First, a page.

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PRINTED FOR RICHARD PHILLIPS, No. 71, St. Paul's CHURCH-YARD.

By whom Communications (Post-paid) are thankfully received.

(Price Twelve Shillings half-bound.)

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Osite 28th of January was published, the SUPPLEMENTARY NUMBER to the Fourteenth Volume

of the MonthLY MAGAZINE, containing--A comprehenfive. Retrospect of the Progress of BRITISH LITERATURE during the last Mix Monshs--and similar Retrospects of GERMAN, FRENCH, SPANISH, and AMERICAN LITERATURE ; with INDEXES, TITLE, &c.

THE

MONTHLY MAGAZINE.

No. 97.]

FEBRUARY 1, 1803.

[No. 1, of Vol. 15.

ment.

IH

ORIGINAL COMMUNICATIONS. To ibe Editor of the Monthly Magazine.

pamphlet, calculated to sew the injifice

and impolicy of a war with the Colonies, SIR,

previous to the meeting of a new ParliaHAVE just read in the Monthly Re

As I then lived at Leeds, he corview, vol. 36, p. 357, that the late Mr. rected the pres himlelf; and, to a yaslage Pennant said of Dr. Franklin, that, “ liv- in which I lamented the attempt to estaing under the protection of our mild Go- blish arbitrary power in fo large a part of Verament, he was fecretly playing the in- the British Empire, he added the foilowcendiary, and too fuccessfully inflaming ing clause, “ To the imminent hazard of the minds of our fellow-subjects in Ame our most valuable commerce, and of that Tica, till that great explosion happened, national trength, fcurity, ani felicity, whico for ever disunited us from our once which depend on union and on liberty." happy colonies.”

The unity of the British Empire in all As it is in my power, as far as my teßi- its parts was a favourite idea of his. He mony will be regarded, to refute this used to compare it to a beautiful China charge, I think it due to our friendship to .vale, which, if once broken, could never do it. It is probable that no person now be put together again : and so great an living was better acquainted with Dr. admirer was he at that time of the B.itish Fa-klin and his sen:iments on ak fub. Constitution, that he said he law no injilts of importance, than myself, for seve. convenience from its being extended over sal years before the American war. I a great part of she globe. With these I think I knew hin as well as one man can sentiments he left England; but when, generally know another. At that time I on his arrival in America, he found the ipent the winters in London, in the family war begun, and that there was no recedof the Marquis of Lansdown, and few ing, no man entered more warmly into days passed without my seeing more or lets the interelts of what he then considered as of Dr. Franklin ; and the latt day that he his country, in opposition to that of Great palled in England, having given out that Britain. Three of his letters to me, one he should depart the day before, we spent written immediately on his landing, and together, without any interruption, fion published in the collection of his Miscellamorning till night.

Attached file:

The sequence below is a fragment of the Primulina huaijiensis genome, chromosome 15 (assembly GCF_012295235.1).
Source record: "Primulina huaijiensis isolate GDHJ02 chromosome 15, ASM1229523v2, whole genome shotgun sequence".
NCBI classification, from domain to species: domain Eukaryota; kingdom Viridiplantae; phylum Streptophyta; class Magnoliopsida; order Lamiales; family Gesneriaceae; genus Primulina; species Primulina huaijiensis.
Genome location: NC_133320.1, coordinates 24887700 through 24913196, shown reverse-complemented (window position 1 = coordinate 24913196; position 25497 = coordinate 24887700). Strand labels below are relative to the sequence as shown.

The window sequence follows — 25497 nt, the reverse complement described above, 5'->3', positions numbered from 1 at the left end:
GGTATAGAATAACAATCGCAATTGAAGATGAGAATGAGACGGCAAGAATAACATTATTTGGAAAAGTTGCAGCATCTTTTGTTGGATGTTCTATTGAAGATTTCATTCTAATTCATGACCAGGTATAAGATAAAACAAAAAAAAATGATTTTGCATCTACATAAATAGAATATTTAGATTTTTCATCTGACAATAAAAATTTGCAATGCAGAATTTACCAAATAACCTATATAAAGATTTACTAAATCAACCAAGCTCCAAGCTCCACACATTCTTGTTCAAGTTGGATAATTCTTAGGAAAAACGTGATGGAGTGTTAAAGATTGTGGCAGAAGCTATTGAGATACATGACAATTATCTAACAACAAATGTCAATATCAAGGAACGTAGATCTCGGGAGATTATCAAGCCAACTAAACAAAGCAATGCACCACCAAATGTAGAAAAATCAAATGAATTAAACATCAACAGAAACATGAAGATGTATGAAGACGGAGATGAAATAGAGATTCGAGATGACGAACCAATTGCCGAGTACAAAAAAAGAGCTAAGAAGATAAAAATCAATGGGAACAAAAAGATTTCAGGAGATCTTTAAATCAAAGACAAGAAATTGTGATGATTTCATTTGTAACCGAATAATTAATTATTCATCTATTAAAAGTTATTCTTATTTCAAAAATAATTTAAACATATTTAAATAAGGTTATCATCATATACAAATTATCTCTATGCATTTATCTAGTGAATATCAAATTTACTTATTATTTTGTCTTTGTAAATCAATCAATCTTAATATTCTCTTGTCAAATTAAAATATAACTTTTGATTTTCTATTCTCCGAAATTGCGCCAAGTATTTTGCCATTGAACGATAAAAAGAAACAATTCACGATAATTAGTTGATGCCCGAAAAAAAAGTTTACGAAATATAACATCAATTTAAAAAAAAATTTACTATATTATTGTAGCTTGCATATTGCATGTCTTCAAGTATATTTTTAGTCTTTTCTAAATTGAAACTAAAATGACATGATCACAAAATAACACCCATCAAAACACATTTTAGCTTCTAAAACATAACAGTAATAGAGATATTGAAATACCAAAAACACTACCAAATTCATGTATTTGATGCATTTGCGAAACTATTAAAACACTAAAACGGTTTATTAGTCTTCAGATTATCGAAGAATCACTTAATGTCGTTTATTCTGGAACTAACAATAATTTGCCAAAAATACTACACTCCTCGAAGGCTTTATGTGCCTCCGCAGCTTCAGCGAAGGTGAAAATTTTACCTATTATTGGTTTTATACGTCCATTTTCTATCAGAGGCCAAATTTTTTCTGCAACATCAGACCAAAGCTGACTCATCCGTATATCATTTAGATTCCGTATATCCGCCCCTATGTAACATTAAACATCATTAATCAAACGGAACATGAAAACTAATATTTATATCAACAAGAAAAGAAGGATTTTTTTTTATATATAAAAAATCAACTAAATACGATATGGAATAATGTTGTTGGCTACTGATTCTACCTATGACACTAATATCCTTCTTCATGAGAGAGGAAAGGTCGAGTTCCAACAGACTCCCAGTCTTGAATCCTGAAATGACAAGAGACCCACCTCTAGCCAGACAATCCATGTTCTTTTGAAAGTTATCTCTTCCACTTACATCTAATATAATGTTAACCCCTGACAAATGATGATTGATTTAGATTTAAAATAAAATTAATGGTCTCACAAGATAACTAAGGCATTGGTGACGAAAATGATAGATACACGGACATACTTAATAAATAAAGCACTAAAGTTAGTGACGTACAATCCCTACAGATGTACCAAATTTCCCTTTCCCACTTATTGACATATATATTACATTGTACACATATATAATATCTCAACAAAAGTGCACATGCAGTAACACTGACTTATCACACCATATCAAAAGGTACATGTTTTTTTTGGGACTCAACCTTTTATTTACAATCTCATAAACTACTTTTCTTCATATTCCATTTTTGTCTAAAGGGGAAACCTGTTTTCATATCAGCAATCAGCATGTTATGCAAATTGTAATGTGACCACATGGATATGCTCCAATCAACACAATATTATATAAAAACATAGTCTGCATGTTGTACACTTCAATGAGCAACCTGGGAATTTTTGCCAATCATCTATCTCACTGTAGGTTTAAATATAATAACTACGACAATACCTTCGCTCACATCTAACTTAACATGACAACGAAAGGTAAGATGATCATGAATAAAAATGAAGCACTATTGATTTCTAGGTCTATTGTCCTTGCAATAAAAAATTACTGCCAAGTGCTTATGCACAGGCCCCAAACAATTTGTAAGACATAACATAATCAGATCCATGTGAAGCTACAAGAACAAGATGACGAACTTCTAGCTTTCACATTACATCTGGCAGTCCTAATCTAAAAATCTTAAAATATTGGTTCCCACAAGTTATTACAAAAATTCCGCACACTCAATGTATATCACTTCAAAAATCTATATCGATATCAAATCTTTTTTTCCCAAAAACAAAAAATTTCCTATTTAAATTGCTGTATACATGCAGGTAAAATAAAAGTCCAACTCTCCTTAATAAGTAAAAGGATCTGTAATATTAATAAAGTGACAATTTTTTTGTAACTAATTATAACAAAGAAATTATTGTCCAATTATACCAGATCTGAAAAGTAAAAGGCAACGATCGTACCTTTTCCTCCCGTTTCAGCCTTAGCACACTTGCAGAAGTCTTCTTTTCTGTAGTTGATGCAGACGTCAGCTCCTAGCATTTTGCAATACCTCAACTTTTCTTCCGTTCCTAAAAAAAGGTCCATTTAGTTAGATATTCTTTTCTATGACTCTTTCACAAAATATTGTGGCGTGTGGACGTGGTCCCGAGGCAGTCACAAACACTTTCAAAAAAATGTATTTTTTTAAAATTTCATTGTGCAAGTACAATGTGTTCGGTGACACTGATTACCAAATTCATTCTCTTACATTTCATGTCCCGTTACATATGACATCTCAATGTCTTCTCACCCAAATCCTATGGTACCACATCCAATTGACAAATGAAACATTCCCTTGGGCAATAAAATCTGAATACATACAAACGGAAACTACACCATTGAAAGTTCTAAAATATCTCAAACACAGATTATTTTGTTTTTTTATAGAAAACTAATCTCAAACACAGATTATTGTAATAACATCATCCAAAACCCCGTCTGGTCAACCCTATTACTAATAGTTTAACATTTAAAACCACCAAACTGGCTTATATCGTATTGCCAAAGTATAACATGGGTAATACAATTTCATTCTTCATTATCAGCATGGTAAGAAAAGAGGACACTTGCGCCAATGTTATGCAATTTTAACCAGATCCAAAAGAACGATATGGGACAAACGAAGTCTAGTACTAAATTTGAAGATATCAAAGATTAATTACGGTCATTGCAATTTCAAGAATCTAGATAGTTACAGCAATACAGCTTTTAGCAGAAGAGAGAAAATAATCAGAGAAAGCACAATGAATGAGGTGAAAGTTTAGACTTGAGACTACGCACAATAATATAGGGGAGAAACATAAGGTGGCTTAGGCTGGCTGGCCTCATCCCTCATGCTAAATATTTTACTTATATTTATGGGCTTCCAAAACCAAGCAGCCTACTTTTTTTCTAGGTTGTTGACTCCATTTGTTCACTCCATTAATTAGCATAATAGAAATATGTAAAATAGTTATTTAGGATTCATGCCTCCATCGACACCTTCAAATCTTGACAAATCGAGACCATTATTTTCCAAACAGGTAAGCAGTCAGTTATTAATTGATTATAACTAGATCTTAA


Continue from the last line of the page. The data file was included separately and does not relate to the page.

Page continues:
neous Works, p. 365, 552, and 555, will Now he was

so far from withing for a rupture with the Colonies, that he did more By many perfonis Dr. Franklin is confithan most men would have done to pre. dered as having been a cold-hearted man, Ven: it. His constant advice to his coun so callous to every feeling of humanity, trymen, he always said, was “to bear that the prospect of all the horrors of a every thing from England, however un. civil war could n t affedt him. This was just;" faying, that * it could not lait far from being the case. A great part of long, as they would foon outgrow all their the day above-mentioned that we spent tohardhips.” On this account Dr. Price, gether, he was looking over a number of who then corresponded with some of the American newlpapers, directing me what principal persons in America, faid, he be to extra&t from thein for the English ones; gan to be very unppalır there. He al. and, in reading them, he was frequently *3x3 said, “If there must be a war, it not able to proceed for the tears literally will be a war of ten years, and I thall not running down his cheeks. To ftranger's live to see the end of it." This I liave he was cold and relerved; but where he heard him fiy many times.

was intimate, no man indulged to more It was at his requelt, enforced by that of plealantry and good humour. By this he Dr. Fothergil, that I wro:e an anonymous was the delight if a club, to which he alMONTHLY MÍAG: No. 97.

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